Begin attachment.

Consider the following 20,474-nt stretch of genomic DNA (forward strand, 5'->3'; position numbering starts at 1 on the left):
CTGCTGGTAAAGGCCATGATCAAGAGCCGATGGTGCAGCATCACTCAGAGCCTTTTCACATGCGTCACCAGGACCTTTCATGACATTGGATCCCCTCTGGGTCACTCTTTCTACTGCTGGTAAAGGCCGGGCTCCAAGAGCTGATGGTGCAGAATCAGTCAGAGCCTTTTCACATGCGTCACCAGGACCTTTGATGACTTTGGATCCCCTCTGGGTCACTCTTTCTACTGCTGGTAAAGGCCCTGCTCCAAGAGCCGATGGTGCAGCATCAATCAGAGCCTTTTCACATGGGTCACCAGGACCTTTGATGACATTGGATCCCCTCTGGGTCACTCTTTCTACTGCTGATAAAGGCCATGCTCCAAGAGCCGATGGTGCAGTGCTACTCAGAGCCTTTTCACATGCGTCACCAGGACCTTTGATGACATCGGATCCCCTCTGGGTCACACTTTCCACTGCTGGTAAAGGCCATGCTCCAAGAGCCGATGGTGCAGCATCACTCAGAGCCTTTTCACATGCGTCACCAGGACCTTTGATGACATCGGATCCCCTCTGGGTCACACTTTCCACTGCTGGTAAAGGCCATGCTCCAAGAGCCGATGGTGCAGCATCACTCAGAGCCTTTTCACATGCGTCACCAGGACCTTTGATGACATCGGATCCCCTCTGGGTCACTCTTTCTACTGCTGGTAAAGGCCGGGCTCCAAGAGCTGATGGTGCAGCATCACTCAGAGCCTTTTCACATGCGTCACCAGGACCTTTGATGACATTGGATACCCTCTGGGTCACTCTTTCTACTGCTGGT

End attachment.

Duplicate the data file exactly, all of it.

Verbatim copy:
Consider the following 20,474-nt stretch of genomic DNA (forward strand, 5'->3'; position numbering starts at 1 on the left):
CTGCTGGTAAAGGCCATGATCAAGAGCCGATGGTGCAGCATCACTCAGAGCCTTTTCACATGCGTCACCAGGACCTTTCATGACATTGGATCCCCTCTGGGTCACTCTTTCTACTGCTGGTAAAGGCCGGGCTCCAAGAGCTGATGGTGCAGAATCAGTCAGAGCCTTTTCACATGCGTCACCAGGACCTTTGATGACTTTGGATCCCCTCTGGGTCACTCTTTCTACTGCTGGTAAAGGCCCTGCTCCAAGAGCCGATGGTGCAGCATCAATCAGAGCCTTTTCACATGGGTCACCAGGACCTTTGATGACATTGGATCCCCTCTGGGTCACTCTTTCTACTGCTGATAAAGGCCATGCTCCAAGAGCCGATGGTGCAGTGCTACTCAGAGCCTTTTCACATGCGTCACCAGGACCTTTGATGACATCGGATCCCCTCTGGGTCACACTTTCCACTGCTGGTAAAGGCCATGCTCCAAGAGCCGATGGTGCAGCATCACTCAGAGCCTTTTCACATGCGTCACCAGGACCTTTGATGACATCGGATCCCCTCTGGGTCACACTTTCCACTGCTGGTAAAGGCCATGCTCCAAGAGCCGATGGTGCAGCATCACTCAGAGCCTTTTCACATGCGTCACCAGGACCTTTGATGACATCGGATCCCCTCTGGGTCACTCTTTCTACTGCTGGTAAAGGCCGGGCTCCAAGAGCTGATGGTGCAGCATCACTCAGAGCCTTTTCACATGCGTCACCAGGACCTTTGATGACATTGGATACCCTCTGGGTCACTCTTTCTACTGCTGGT